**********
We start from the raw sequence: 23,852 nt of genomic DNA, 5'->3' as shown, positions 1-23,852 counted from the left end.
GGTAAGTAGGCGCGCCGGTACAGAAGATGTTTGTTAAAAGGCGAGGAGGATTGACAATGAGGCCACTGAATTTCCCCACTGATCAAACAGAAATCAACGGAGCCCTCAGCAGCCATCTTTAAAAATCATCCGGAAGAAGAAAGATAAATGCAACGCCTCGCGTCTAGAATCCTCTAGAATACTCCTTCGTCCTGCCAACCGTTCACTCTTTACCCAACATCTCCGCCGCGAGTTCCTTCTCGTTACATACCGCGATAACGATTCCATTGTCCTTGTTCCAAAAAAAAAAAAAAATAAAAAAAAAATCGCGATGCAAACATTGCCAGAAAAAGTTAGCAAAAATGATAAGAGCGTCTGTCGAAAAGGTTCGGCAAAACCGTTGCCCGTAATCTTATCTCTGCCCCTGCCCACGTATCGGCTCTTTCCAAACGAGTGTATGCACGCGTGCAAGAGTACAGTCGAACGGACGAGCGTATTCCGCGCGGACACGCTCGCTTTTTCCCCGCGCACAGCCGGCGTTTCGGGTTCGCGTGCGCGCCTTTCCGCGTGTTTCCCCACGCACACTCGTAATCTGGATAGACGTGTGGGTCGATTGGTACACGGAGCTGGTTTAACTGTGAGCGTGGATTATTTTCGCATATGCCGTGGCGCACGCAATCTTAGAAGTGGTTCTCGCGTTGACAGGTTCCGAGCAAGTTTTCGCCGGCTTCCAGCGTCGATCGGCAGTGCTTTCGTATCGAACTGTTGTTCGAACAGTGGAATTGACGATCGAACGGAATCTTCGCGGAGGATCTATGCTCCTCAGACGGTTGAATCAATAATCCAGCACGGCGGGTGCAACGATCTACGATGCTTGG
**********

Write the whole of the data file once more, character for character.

We start from the raw sequence: 23,852 nt of genomic DNA, 5'->3' as shown, positions 1-23,852 counted from the left end.
GGTAAGTAGGCGCGCCGGTACAGAAGATGTTTGTTAAAAGGCGAGGAGGATTGACAATGAGGCCACTGAATTTCCCCACTGATCAAACAGAAATCAACGGAGCCCTCAGCAGCCATCTTTAAAAATCATCCGGAAGAAGAAAGATAAATGCAACGCCTCGCGTCTAGAATCCTCTAGAATACTCCTTCGTCCTGCCAACCGTTCACTCTTTACCCAACATCTCCGCCGCGAGTTCCTTCTCGTTACATACCGCGATAACGATTCCATTGTCCTTGTTCCAAAAAAAAAAAAAAATAAAAAAAAAATCGCGATGCAAACATTGCCAGAAAAAGTTAGCAAAAATGATAAGAGCGTCTGTCGAAAAGGTTCGGCAAAACCGTTGCCCGTAATCTTATCTCTGCCCCTGCCCACGTATCGGCTCTTTCCAAACGAGTGTATGCACGCGTGCAAGAGTACAGTCGAACGGACGAGCGTATTCCGCGCGGACACGCTCGCTTTTTCCCCGCGCACAGCCGGCGTTTCGGGTTCGCGTGCGCGCCTTTCCGCGTGTTTCCCCACGCACACTCGTAATCTGGATAGACGTGTGGGTCGATTGGTACACGGAGCTGGTTTAACTGTGAGCGTGGATTATTTTCGCATATGCCGTGGCGCACGCAATCTTAGAAGTGGTTCTCGCGTTGACAGGTTCCGAGCAAGTTTTCGCCGGCTTCCAGCGTCGATCGGCAGTGCTTTCGTATCGAACTGTTGTTCGAACAGTGGAATTGACGATCGAACGGAATCTTCGCGGAGGATCTATGCTCCTCAGACGGTTGAATCAATAATCCAGCACGGCGGGTGCAACGATCTACGATGCTTGG